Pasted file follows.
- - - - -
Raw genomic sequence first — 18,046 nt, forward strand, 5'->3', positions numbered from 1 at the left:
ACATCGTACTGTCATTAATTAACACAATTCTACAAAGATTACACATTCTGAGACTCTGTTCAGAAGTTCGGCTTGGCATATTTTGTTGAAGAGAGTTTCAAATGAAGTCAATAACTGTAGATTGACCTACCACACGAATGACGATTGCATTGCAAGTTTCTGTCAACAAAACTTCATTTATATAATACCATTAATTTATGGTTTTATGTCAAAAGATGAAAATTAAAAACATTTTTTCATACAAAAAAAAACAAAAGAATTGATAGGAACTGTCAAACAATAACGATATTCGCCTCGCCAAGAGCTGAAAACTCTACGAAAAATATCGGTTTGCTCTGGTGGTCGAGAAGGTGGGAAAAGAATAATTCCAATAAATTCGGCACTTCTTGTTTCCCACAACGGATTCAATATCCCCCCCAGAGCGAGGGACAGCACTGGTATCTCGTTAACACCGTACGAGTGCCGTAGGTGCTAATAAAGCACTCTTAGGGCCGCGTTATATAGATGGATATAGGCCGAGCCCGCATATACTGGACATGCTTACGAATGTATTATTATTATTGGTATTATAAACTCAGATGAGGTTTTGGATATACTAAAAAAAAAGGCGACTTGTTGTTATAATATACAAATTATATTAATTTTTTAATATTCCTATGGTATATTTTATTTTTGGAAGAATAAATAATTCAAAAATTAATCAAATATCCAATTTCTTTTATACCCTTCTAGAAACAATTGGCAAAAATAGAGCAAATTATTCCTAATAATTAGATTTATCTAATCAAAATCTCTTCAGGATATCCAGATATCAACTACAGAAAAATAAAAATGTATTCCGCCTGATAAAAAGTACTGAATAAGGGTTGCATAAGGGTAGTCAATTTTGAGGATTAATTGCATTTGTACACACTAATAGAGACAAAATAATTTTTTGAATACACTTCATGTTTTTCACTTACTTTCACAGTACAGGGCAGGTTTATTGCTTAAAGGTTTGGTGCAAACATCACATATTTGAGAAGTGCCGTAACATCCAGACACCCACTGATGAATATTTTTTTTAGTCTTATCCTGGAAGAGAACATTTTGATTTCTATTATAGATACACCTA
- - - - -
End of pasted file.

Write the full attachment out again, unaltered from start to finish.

Raw genomic sequence first — 18,046 nt, forward strand, 5'->3', positions numbered from 1 at the left:
ACATCGTACTGTCATTAATTAACACAATTCTACAAAGATTACACATTCTGAGACTCTGTTCAGAAGTTCGGCTTGGCATATTTTGTTGAAGAGAGTTTCAAATGAAGTCAATAACTGTAGATTGACCTACCACACGAATGACGATTGCATTGCAAGTTTCTGTCAACAAAACTTCATTTATATAATACCATTAATTTATGGTTTTATGTCAAAAGATGAAAATTAAAAACATTTTTTCATACAAAAAAAAACAAAAGAATTGATAGGAACTGTCAAACAATAACGATATTCGCCTCGCCAAGAGCTGAAAACTCTACGAAAAATATCGGTTTGCTCTGGTGGTCGAGAAGGTGGGAAAAGAATAATTCCAATAAATTCGGCACTTCTTGTTTCCCACAACGGATTCAATATCCCCCCCAGAGCGAGGGACAGCACTGGTATCTCGTTAACACCGTACGAGTGCCGTAGGTGCTAATAAAGCACTCTTAGGGCCGCGTTATATAGATGGATATAGGCCGAGCCCGCATATACTGGACATGCTTACGAATGTATTATTATTATTGGTATTATAAACTCAGATGAGGTTTTGGATATACTAAAAAAAAAGGCGACTTGTTGTTATAATATACAAATTATATTAATTTTTTAATATTCCTATGGTATATTTTATTTTTGGAAGAATAAATAATTCAAAAATTAATCAAATATCCAATTTCTTTTATACCCTTCTAGAAACAATTGGCAAAAATAGAGCAAATTATTCCTAATAATTAGATTTATCTAATCAAAATCTCTTCAGGATATCCAGATATCAACTACAGAAAAATAAAAATGTATTCCGCCTGATAAAAAGTACTGAATAAGGGTTGCATAAGGGTAGTCAATTTTGAGGATTAATTGCATTTGTACACACTAATAGAGACAAAATAATTTTTTGAATACACTTCATGTTTTTCACTTACTTTCACAGTACAGGGCAGGTTTATTGCTTAAAGGTTTGGTGCAAACATCACATATTTGAGAAGTGCCGTAACATCCAGACACCCACTGATGAATATTTTTTTTAGTCTTATCCTGGAAGAGAACATTTTGATTTCTATTATAGATACACCTA